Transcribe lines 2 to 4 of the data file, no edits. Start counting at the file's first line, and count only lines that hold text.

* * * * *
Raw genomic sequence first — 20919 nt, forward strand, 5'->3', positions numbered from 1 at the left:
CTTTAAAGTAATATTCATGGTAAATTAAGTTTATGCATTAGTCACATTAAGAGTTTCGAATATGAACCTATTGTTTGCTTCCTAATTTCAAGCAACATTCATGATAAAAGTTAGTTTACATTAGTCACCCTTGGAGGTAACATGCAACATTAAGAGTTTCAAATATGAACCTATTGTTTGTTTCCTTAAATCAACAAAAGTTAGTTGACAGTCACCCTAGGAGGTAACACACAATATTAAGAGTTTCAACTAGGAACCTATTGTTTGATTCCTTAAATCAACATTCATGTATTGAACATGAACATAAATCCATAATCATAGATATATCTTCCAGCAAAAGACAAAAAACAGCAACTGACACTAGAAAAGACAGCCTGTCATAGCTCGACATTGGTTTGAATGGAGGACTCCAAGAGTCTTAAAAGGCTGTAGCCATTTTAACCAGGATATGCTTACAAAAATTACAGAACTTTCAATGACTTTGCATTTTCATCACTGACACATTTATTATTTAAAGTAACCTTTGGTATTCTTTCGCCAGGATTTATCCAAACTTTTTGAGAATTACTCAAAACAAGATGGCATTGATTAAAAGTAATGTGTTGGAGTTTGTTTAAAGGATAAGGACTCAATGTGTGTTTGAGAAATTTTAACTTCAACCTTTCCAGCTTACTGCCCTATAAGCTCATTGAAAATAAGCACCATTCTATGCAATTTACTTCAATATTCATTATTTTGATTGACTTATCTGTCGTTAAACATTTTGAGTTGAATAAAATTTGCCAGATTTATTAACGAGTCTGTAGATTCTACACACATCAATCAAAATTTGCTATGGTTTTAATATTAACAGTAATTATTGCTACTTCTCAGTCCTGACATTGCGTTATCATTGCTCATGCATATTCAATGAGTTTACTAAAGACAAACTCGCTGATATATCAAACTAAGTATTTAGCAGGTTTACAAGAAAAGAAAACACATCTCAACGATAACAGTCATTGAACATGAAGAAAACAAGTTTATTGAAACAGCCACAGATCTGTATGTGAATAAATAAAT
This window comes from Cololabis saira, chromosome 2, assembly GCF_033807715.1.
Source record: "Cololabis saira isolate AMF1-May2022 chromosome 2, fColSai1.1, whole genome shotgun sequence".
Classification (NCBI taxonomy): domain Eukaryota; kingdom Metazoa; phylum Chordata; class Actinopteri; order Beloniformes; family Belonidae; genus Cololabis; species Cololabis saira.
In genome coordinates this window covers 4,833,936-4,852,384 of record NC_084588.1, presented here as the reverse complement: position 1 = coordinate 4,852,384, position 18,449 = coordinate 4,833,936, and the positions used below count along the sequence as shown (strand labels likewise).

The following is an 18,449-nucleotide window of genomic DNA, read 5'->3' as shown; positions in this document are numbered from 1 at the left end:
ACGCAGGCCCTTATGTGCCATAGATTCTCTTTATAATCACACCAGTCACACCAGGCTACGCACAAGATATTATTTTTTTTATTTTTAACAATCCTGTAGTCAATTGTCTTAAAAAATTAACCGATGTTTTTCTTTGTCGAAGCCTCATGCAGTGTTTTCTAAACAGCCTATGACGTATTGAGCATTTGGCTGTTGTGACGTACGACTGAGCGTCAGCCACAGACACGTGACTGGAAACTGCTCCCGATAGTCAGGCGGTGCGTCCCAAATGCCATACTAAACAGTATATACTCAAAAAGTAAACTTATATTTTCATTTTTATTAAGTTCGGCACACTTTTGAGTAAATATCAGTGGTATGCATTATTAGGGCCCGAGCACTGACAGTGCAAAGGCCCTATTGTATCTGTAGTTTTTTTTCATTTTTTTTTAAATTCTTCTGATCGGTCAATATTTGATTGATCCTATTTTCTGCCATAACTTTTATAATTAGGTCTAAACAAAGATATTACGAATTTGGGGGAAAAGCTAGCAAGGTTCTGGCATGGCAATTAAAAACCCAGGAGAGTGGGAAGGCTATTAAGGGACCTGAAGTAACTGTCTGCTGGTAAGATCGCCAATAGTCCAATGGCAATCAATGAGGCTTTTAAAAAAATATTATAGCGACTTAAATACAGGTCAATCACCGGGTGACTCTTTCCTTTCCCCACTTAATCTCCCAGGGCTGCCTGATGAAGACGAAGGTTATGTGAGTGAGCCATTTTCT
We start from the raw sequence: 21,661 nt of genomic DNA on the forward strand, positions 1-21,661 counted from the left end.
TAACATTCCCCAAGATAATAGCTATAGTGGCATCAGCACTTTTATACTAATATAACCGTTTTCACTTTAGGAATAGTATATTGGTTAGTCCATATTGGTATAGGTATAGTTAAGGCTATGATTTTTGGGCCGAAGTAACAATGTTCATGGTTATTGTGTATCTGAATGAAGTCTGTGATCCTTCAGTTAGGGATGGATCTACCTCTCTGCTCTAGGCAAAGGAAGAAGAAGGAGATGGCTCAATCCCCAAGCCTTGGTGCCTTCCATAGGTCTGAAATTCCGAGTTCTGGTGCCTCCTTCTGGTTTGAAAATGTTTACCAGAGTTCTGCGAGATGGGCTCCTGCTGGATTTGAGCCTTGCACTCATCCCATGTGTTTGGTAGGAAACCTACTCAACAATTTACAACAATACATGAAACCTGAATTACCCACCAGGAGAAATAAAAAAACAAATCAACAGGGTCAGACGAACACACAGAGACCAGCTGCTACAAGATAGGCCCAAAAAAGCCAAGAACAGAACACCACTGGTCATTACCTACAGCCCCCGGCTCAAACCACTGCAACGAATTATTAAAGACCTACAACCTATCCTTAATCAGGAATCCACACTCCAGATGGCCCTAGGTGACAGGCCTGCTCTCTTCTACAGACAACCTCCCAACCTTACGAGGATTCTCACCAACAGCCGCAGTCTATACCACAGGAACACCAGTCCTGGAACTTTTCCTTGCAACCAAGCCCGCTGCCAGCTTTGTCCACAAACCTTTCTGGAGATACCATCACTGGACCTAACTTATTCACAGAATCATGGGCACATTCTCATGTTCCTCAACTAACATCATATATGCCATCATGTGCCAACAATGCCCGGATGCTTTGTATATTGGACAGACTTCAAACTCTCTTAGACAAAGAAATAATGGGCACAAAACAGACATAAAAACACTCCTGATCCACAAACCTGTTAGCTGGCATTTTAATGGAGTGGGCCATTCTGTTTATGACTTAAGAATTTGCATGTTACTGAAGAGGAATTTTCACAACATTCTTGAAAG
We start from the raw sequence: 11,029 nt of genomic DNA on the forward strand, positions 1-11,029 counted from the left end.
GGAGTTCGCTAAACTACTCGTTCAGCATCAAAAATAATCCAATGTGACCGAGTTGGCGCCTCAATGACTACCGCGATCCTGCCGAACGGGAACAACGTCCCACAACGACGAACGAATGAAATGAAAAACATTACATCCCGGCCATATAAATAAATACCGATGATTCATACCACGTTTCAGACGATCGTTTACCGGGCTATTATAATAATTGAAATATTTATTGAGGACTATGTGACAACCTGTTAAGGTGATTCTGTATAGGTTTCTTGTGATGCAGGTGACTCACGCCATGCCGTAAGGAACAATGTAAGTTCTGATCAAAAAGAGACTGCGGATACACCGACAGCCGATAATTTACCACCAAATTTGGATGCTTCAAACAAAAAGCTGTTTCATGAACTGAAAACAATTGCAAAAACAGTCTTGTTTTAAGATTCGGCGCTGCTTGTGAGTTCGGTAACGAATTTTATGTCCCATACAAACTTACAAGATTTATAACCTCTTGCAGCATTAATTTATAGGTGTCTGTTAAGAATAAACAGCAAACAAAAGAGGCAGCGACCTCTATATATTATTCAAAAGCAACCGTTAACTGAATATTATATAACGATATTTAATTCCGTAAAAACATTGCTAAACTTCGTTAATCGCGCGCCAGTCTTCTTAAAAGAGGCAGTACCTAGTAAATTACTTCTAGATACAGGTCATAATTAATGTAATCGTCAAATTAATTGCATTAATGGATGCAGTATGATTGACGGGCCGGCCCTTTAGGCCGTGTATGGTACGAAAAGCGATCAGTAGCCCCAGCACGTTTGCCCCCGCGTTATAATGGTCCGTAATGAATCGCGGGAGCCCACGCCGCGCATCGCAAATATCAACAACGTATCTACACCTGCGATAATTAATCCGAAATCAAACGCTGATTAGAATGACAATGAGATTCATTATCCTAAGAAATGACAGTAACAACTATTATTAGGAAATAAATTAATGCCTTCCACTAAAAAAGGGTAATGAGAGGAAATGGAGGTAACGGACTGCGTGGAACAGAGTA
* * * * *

CTTTAAAGTAATATTCATGGTAAATTAAGTTTATGCATTAGTCACATTAAGAGTTTCGAATATGAACCTATTGTTTGCTTCCTAATTTCAAGCAACATTCATGATAAAAGTTAGTTTACATTAGTCACCCTTGGAGGTAACATGCAACATTAAGAGTTTCAAATATGAACCTATTGTTTGTTTCCTTAAATCAACAAAAGTTAGTTGACAGTCACCCTAGGAGGTAACACACAATATTAAGAGTTTCAACTAGGAACCTATTGTTTGATTCCTTAAATCAACATTCATGTATTGAACATGAACATAAATCCATAATCATAGATATATCTTCCAGCAAAAGACAAAAAACAGCAACTGACACTAGAAAAGACAGCCTGTCATAGCTCGACATTGGTTTGAATGGAGGACTCCAAGAGTCTTAAAAGGCTGTAGCCATTTTAACCAGGATATGCTTACAAAAATTACAGAACTTTCAATGACTTTGCATTTTCATCACTGACACATTTATTATTTAAAGTAACCTTTGGTATTCTTTCGCCAGGATTTATCCAAACTTTTTGAGAATTACTCAAAACAAGATGGCATTGATTAAAAGTAATGTGTTGGAGTTTGTTTAAAGGATAAGGACTCAATGTGTGTTTGAGAAATTTTAACTTCAACCTTTCCAGCTTACTGCCCTATAAGCTCATTGAAAATAAGCACCATTCTATGCAATTTACTTCAATATTCATTATTTTGATTGACTTATCTGTCGTTAAACATTTTGAGTTGAATAAAATTTGCCAGATTTATTAACGAGTCTGTAGATTCTACACACATCAATCAAAATTTGCTATGGTTTTAATATTAACAGTAATTATTGCTACTTCTCAGTCCTGACATTGCGTTATCATTGCTCATGCATATTCAATGAGTTTACTAAAGACAAACTCGCTGATATATCAAACTAAGTATTTAGCAGGTTTACAAGAAAAGAAAACACATCTCAACGATAACAGTCATTGAACATGAAGAAAACAAGTTTATTGAAACAGCCACAGATCTGTATGTGAATAAATAAAT
This window comes from Cololabis saira, chromosome 2, assembly GCF_033807715.1.
Source record: "Cololabis saira isolate AMF1-May2022 chromosome 2, fColSai1.1, whole genome shotgun sequence".